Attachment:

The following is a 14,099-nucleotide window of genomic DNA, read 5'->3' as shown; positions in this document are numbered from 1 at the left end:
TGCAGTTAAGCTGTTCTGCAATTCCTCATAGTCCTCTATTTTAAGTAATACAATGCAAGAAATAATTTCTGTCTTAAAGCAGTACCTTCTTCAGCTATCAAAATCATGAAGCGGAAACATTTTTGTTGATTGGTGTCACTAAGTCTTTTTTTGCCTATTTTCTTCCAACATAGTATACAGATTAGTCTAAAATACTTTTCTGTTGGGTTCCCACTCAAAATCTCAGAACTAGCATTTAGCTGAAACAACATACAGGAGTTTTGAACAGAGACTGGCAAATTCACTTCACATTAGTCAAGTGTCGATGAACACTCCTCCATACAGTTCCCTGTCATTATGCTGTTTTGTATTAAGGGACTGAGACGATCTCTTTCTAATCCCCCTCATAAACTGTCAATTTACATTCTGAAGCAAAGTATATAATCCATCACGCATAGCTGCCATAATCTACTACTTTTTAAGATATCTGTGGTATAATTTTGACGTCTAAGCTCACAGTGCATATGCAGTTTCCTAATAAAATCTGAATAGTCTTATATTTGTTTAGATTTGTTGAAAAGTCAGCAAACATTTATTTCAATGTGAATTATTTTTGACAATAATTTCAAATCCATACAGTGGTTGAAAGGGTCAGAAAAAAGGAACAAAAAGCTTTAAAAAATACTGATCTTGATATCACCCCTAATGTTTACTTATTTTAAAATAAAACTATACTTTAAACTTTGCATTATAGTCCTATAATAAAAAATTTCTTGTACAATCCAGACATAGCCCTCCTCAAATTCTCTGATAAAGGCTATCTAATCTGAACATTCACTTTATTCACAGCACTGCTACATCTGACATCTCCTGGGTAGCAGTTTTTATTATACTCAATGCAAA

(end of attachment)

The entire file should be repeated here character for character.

The following is a 14,099-nucleotide window of genomic DNA, read 5'->3' as shown; positions in this document are numbered from 1 at the left end:
TGCAGTTAAGCTGTTCTGCAATTCCTCATAGTCCTCTATTTTAAGTAATACAATGCAAGAAATAATTTCTGTCTTAAAGCAGTACCTTCTTCAGCTATCAAAATCATGAAGCGGAAACATTTTTGTTGATTGGTGTCACTAAGTCTTTTTTTGCCTATTTTCTTCCAACATAGTATACAGATTAGTCTAAAATACTTTTCTGTTGGGTTCCCACTCAAAATCTCAGAACTAGCATTTAGCTGAAACAACATACAGGAGTTTTGAACAGAGACTGGCAAATTCACTTCACATTAGTCAAGTGTCGATGAACACTCCTCCATACAGTTCCCTGTCATTATGCTGTTTTGTATTAAGGGACTGAGACGATCTCTTTCTAATCCCCCTCATAAACTGTCAATTTACATTCTGAAGCAAAGTATATAATCCATCACGCATAGCTGCCATAATCTACTACTTTTTAAGATATCTGTGGTATAATTTTGACGTCTAAGCTCACAGTGCATATGCAGTTTCCTAATAAAATCTGAATAGTCTTATATTTGTTTAGATTTGTTGAAAAGTCAGCAAACATTTATTTCAATGTGAATTATTTTTGACAATAATTTCAAATCCATACAGTGGTTGAAAGGGTCAGAAAAAAGGAACAAAAAGCTTTAAAAAATACTGATCTTGATATCACCCCTAATGTTTACTTATTTTAAAATAAAACTATACTTTAAACTTTGCATTATAGTCCTATAATAAAAAATTTCTTGTACAATCCAGACATAGCCCTCCTCAAATTCTCTGATAAAGGCTATCTAATCTGAACATTCACTTTATTCACAGCACTGCTACATCTGACATCTCCTGGGTAGCAGTTTTTATTATACTCAATGCAAA